This Blog is about Elder Hennessey's two year mission, in the Philippines Baguio Mission, for the Church of Jesus Christ of Latter Day Saints.

Monday, March 13, 2017

This week has been another outstanding 7 days in Baguio Mission. Here in Bacnotan ward the work is...kind of progressing. Actually, in order for an investigator to be termed "progressing" they need to be coming to church. The two other companionships had investigators come to church but we didn’t, it’s ok though, there’s always next week. And as long as we are out working and testifying that is all we can do.

One Investigator we went to this week was Brother Jerry E. We went to him, he’s pretty rich, at least he has a nice house and is very well off. His first question right at the start of the lesson was about Joseph Smith, and what he did for work before he was prophet and what qualified him to be a Prophet of God. We like to try and teach the lessons in order and usually don’t get to Joseph Smith until the 3rd lesson. But we taught him about Prophets of the Old Testament, and how Christ always gives the world prophets to lead the people, and the Organization of the church... ANYways the best part came at the end, when we asked him to pray about it. He told us he feels like the prayers he has been taught (the Catholic Prayers) are not sufficient, or they don’t feel personal enough. We taught him to pray the way Jesus Christ taught, 3 simple steps:
1. Address your Father in Heaven. When we pray we pray to God, Our Eternal Father.
2. Express the feelings of your heart to him, your Father. This is the meat of the prayer, where you say you’re thankful for ___ and the things that you need "please bless me with -___/ please protect my family etc. But we can also ask questions. We are His children, we can ask and receive anything and everything that he sees fit for us. Generally I tell people to start simple, with yes or no questions. Example: Are the things taught to me by the missionaries true? Is this the right thing for me to be doing? Are you really there? Do you love me?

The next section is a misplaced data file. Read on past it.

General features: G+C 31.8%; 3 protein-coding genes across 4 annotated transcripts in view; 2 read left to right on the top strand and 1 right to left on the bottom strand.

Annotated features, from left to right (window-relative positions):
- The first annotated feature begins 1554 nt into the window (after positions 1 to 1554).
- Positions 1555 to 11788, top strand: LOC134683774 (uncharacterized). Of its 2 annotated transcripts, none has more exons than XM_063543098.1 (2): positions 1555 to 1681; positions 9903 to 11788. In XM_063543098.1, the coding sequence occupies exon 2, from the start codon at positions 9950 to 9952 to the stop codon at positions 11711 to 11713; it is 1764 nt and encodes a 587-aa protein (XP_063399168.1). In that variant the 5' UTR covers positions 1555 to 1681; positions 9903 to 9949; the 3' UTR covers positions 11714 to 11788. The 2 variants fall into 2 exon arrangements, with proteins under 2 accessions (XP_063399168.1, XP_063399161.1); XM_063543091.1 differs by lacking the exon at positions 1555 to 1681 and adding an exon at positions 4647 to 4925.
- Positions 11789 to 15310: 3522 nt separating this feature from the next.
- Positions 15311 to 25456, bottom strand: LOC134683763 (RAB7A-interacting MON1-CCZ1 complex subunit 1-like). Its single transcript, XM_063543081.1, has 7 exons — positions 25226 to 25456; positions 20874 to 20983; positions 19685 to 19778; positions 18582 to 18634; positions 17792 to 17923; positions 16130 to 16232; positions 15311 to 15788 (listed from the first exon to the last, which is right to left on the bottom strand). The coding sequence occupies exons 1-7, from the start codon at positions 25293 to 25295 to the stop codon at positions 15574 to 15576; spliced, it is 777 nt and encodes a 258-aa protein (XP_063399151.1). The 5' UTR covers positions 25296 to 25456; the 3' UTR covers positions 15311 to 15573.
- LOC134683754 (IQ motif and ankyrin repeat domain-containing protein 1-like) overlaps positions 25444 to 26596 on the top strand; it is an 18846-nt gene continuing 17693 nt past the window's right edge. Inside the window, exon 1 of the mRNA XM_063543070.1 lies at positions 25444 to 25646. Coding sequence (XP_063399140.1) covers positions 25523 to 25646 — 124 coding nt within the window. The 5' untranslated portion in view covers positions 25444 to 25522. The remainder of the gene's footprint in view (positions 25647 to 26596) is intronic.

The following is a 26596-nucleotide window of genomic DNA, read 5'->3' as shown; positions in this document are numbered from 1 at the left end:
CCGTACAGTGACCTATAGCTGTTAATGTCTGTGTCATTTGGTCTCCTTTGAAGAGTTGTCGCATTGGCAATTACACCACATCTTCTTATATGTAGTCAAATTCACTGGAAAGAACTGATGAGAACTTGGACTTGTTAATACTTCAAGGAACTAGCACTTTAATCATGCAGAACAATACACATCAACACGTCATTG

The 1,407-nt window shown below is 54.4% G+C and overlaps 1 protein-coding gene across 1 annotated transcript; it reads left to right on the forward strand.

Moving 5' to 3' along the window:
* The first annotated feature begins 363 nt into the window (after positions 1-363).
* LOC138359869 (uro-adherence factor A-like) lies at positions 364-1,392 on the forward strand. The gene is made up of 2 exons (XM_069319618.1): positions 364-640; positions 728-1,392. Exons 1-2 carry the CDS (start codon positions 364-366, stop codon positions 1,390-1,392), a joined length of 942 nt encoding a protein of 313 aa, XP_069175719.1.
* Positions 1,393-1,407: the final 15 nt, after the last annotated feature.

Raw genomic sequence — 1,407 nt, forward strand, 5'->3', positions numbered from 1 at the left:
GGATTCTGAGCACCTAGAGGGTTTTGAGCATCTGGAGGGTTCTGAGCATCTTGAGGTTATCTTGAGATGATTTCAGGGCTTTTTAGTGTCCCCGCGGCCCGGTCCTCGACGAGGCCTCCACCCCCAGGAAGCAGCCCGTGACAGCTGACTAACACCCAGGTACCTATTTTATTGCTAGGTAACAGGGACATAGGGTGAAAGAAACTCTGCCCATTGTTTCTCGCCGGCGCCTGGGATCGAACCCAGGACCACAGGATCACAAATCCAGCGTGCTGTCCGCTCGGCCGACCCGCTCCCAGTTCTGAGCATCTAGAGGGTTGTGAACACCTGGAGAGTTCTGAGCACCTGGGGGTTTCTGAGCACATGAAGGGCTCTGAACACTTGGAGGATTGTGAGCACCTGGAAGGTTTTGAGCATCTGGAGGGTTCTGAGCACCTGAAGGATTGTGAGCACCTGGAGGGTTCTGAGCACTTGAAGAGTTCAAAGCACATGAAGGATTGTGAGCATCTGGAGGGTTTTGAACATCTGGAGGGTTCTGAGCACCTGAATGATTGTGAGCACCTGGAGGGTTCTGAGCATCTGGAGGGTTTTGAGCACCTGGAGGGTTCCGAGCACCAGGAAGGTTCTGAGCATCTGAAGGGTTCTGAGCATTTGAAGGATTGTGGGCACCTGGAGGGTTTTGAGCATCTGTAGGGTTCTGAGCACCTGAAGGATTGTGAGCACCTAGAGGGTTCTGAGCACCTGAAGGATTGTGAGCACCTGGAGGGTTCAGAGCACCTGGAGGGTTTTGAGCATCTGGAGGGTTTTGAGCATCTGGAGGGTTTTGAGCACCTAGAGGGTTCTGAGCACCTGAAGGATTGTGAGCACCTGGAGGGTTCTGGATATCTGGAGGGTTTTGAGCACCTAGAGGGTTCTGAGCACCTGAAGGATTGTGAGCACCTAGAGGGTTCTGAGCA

3. Close your prayer: "In the name of Jesus Christ, Amen".

Of course this is just a halimbawa/example, but if we read in Matthew 6 we will see that this is the way he wanted us to pray. But we are not yet done, if we really want an answer we need to listen for a response, our answer will come through the Holy Ghost, Galatians 5:22, the fruits of the spirit. It is always possible to know if something is true or not, by asking the Creator of all things, with sincere intention TO FOLLOW THE ANSWERS WE RECIEVE, in the name of Jesus Christ. If we are not ready and willing to follow, why would he give us an answer?

Answers may not come like a lightning bolt, but if we are willing to wait, and to persevere, and are ready to believe and act on the promptings we receive, we will be blessed to grow closer to God the Father.

So that was pretty long but that’s what I do all day. Invite people to pray and to testify of what we have taught them. There is no wrong time or place or reason to pray, as long as you are sincere. Hopefully you all will try this way of prayer, and if you are already actively using this, that you will remember the ability that you have to ask and receive, to knock and be given. 

;) Have a Great week everyone!

Elder Hennessey

Questions and Answers with Tiegue:

Question:  You've been out 7 months now! Are you basically fluent?